The problem could be the type of putty you are using as well. The DAP brand doesn't hold up very well.

The very best is John Leeke, decades of experience, useful tips for temporary repair, lots of helpful videos on his website, and a very thorough book)

http://www.oldhouseonline.com/window-repair-tips-from-john-leeke/ (9 tips)
http://www.myoldhouseonline.com/profile/JohnLeeke (stremlined version of his web site, good lead paint tips)
http://www.historichomeworks.com/hhw/reports/reports.htm (lots of videos and downloads)

http://www.amazon.com/Save-Americas-Windows-historic-windows/dp/146628644X/ref=sr_1_1?ie=UTF8&qid=1355004013&sr=8-1&keywords=john+leeke ($40)

Cheaper book:
http://www.amazon.com/Working-Windows-3rd-Repair-Restoration/dp/1599213117/ref=pd_sim_b_1 $12

Stripping paint:

http://www.oldewindowrestorer.com/steamstripper.html (safer and more economical than other methods to remove old paint) Basically this is a commercial grade clothes steamer retrofitted with ShopVac parts.

Do not use a heat gun near glass! The glass will crack. Infared is another possibility for safe paint removal, but they are pricey. If the number of windows are limited, you could try chemicals for the sash, and heat gun for the casing.

Go slow, and plan on working over a year or two a little at a time. Granted, it is work to do a whole house. Start with a few not so bad windows to learn, and then tackle a few harder ones. Missing or cracked muntins can be patched in with new wood or filled in with Bondo. Rotted sills can be temporarily fixed with masking tape and paint until you have time to do it. Caulk the casing one at a time.

Once you replace the glazing putty, don't forget to overlap the paint a little bit to seal the joint.

Cheap, low tech options:

And for the really leaky windows, use window film and/or use removable caulk to seal until spring. Doesn't cost much and works really well. We just leave both up year round on our picture windows--it is hardly noticable.

Even bubble wrap affixed with a spray of water will double the R value of your window, and looks pretty nice actually. Behind a curtain, it is hardly noticable. Thermal blinds and drapes can do a lot too.
    Bookmark   December 8, 2012 at 2:35PM
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Golly! Thanks! That's a lot of good information. If I could get glazing done for $100 a pop I'd do it in a heartbeat! I don't think there's any rot but I'm pretty sure I'm going to have to do the whole stripping thing. 21 windows is going to take some time Id' imagine but way cheaper than $10,000 for mid grade vinyl that I hate!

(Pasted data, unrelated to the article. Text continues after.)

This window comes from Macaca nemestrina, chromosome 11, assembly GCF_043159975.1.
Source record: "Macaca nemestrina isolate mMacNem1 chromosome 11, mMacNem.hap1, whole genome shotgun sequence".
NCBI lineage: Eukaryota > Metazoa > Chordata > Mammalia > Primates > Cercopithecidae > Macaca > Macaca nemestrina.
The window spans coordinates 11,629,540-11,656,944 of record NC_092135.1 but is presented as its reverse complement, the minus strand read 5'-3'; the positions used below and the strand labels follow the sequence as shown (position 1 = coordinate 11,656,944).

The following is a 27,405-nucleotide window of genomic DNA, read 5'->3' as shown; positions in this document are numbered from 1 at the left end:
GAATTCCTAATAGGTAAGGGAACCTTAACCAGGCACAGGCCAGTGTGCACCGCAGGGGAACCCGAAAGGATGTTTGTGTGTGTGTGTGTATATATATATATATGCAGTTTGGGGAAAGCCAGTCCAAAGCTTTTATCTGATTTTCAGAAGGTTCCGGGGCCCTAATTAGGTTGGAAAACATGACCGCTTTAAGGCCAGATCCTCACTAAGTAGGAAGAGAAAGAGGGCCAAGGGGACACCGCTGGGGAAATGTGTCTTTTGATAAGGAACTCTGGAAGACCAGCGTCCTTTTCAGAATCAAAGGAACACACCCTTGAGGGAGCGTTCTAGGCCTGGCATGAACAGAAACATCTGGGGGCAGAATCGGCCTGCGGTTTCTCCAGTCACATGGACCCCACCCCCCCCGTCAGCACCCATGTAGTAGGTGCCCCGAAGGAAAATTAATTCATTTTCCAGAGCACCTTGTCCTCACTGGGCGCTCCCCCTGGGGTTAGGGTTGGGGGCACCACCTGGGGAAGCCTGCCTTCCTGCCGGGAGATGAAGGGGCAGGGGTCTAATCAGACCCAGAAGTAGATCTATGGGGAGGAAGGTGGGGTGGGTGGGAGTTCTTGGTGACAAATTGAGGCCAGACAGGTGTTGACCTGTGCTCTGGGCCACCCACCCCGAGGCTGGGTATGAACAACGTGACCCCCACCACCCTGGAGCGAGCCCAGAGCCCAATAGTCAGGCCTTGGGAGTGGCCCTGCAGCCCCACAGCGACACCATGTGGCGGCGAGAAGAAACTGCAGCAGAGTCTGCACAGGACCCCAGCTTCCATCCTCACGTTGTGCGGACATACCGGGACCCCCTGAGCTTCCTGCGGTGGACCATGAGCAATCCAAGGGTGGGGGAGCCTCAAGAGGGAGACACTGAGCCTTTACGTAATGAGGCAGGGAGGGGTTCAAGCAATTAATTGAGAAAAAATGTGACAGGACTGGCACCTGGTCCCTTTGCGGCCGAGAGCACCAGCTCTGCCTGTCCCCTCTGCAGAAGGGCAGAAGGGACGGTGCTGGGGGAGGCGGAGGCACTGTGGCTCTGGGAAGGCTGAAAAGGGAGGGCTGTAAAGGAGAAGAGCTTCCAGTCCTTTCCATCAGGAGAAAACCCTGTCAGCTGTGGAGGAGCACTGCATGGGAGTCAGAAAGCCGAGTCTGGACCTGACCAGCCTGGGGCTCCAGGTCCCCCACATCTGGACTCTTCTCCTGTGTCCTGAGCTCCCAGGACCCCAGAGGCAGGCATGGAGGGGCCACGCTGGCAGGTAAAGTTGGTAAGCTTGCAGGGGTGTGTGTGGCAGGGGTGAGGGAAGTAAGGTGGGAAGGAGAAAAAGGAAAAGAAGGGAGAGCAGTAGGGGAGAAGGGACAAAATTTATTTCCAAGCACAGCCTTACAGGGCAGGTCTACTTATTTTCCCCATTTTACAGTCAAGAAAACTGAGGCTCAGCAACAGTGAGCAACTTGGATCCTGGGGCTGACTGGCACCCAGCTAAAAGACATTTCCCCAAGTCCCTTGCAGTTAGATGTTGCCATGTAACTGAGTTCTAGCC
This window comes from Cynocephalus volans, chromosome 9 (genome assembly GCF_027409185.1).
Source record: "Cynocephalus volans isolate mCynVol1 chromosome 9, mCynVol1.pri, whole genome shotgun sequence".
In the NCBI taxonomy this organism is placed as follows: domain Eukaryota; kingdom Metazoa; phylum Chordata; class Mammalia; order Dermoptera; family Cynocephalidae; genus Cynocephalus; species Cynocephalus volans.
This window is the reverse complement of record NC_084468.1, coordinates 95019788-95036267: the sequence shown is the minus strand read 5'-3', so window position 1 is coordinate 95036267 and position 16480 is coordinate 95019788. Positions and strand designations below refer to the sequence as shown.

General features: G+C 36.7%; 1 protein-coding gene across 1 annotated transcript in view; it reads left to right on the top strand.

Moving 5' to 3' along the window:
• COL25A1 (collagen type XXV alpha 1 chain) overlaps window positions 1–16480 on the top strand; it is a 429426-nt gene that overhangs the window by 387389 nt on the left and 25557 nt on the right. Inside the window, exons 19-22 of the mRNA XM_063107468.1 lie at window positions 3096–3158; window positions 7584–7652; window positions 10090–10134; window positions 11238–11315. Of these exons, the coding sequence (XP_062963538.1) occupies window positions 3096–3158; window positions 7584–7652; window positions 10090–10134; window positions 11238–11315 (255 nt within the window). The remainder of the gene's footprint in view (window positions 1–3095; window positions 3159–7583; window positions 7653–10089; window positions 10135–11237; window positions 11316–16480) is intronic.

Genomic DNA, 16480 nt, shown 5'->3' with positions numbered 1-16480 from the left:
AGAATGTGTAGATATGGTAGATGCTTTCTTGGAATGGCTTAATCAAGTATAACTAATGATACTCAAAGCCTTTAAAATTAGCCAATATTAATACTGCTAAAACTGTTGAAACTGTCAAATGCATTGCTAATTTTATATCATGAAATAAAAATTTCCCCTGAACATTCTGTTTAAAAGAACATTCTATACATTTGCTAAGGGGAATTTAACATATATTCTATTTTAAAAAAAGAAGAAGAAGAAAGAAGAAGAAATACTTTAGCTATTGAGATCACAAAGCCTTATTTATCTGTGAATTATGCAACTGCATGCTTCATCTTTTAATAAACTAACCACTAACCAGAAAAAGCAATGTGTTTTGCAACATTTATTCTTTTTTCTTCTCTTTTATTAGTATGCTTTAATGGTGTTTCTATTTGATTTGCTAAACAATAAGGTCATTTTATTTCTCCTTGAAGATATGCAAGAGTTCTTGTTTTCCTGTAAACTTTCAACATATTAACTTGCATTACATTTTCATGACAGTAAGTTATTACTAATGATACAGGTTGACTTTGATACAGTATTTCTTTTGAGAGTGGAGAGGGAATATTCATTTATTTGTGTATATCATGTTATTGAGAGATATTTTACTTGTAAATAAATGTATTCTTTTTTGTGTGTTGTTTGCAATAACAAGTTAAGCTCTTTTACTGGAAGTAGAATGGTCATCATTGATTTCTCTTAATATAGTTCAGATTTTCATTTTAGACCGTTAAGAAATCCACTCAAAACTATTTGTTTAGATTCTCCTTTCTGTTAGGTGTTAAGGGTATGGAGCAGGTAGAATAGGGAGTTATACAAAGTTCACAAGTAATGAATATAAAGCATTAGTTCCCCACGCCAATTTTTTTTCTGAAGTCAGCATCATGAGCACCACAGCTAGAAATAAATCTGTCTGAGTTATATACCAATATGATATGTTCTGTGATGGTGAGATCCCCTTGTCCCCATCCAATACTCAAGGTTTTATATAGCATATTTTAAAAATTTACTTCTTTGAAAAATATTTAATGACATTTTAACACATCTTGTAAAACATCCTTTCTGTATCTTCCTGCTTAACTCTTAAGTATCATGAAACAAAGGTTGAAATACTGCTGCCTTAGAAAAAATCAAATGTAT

Bookmark   December 8, 2012 at 3:32PM
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I've had good luck removing old putty with a steamer. I bought a commercial clothing steamer, but I've also used just a basic wallpaper steamer. It softens the old putty for easier removal. Plus, since it doesn't get the glass so hot, breakage is a lot less. Steam will also strip paint.

Go to a commercial glass supplier or a real paint store for putty. I use an oil based product called "wonder Putty" A gallon costs about $30 but most people wouldn't need more than a quart. I've also heard good comments about Crawford's putty which is sold by Sherwin Williams in this area.
1 Like    Bookmark   December 8, 2012 at 8:33PM
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I think I would pay $100 a window too, but I have really big windows! I think this is a really untapped market if anyone is looking for a business opportunity. There are way too many nice olf windows being ripped out all the time, and the replacements usually look terrible. New windows also lock you into particular house colors, losing all those beautiful options for the sash. It can make a huge difference in a house.

It takes patience, but once you get the house on a maintenance schedule, it won't be as bad. All that "no maintenance" stuff just means it gets crappy looking in 10-20 years or so, and then you replace it.

People tend not to stay in their house as long as they used to, so maybe that is another reason they don't want to invest the time or energy or the quality. I can sympathize. Our house will never sell for what we put into it, no matter what we do.
    Bookmark   December 8, 2012 at 8:53PM